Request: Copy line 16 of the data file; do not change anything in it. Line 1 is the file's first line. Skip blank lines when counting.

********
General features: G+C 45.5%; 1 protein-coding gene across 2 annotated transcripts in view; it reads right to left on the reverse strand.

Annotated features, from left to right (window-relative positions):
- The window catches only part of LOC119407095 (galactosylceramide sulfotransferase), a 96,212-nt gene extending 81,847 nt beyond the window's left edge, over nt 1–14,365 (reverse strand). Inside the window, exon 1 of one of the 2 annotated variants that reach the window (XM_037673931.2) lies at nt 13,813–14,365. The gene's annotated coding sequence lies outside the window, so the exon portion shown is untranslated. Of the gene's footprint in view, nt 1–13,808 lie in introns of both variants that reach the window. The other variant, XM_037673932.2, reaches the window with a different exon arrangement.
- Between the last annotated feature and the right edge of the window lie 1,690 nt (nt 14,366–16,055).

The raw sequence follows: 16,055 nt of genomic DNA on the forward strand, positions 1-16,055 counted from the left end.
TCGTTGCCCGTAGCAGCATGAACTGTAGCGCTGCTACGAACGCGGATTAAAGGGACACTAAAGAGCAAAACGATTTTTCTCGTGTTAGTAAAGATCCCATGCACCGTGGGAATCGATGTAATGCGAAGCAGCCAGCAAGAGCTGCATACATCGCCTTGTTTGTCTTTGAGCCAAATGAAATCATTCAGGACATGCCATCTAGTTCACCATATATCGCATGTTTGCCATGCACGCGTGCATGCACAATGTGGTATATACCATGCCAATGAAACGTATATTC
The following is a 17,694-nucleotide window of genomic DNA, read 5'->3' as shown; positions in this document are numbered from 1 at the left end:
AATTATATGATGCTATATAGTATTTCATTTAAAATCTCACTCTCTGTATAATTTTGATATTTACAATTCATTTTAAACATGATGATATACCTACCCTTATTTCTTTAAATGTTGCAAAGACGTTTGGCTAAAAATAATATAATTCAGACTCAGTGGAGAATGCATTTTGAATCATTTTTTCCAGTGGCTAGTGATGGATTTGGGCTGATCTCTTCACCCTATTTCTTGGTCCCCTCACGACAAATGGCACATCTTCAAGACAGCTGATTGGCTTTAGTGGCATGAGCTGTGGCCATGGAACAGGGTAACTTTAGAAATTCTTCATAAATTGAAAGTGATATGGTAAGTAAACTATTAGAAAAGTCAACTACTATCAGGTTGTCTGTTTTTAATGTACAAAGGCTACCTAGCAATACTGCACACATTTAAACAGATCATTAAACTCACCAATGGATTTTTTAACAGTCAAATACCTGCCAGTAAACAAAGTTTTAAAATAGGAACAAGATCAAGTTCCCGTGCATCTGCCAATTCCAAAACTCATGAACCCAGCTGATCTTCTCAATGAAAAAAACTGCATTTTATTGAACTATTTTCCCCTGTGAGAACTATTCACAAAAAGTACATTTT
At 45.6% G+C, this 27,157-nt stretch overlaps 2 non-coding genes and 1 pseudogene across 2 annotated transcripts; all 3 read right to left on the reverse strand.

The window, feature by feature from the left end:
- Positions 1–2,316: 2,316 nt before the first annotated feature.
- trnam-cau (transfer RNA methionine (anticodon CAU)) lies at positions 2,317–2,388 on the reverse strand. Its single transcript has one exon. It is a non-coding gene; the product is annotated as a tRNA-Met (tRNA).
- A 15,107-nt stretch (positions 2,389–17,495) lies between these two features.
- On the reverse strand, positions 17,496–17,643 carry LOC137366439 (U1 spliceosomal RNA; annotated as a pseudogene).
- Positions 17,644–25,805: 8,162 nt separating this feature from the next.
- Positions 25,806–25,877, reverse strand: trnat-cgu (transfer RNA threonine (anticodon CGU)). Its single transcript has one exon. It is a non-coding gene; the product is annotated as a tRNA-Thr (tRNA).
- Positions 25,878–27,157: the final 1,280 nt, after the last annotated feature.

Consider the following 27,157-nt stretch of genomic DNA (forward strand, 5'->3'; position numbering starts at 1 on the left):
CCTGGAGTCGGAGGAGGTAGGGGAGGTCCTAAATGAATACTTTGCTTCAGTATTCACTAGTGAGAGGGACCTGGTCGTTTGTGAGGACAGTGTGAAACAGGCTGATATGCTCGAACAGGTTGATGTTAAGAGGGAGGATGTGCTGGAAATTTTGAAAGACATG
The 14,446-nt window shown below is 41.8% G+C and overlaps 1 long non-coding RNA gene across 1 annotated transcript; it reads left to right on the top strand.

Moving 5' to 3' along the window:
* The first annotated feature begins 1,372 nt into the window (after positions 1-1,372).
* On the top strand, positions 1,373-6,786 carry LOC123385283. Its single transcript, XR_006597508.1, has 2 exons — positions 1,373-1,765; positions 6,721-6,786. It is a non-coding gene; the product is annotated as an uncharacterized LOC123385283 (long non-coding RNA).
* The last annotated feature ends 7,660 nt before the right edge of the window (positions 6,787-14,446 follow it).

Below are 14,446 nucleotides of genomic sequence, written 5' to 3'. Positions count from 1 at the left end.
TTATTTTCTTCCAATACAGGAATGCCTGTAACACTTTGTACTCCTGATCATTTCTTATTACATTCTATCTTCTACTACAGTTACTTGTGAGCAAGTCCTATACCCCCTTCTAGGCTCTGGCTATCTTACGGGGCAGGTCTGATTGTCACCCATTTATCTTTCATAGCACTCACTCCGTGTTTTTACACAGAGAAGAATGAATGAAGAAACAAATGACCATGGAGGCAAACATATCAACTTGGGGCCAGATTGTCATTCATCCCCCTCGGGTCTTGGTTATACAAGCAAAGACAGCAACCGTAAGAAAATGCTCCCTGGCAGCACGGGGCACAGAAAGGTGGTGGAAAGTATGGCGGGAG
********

- Positions 25,806–25,877, reverse strand: trnat-cgu (transfer RNA threonine (anticodon CGU)). Its single transcript has one exon. It is a non-coding gene; the product is annotated as a tRNA-Thr (tRNA).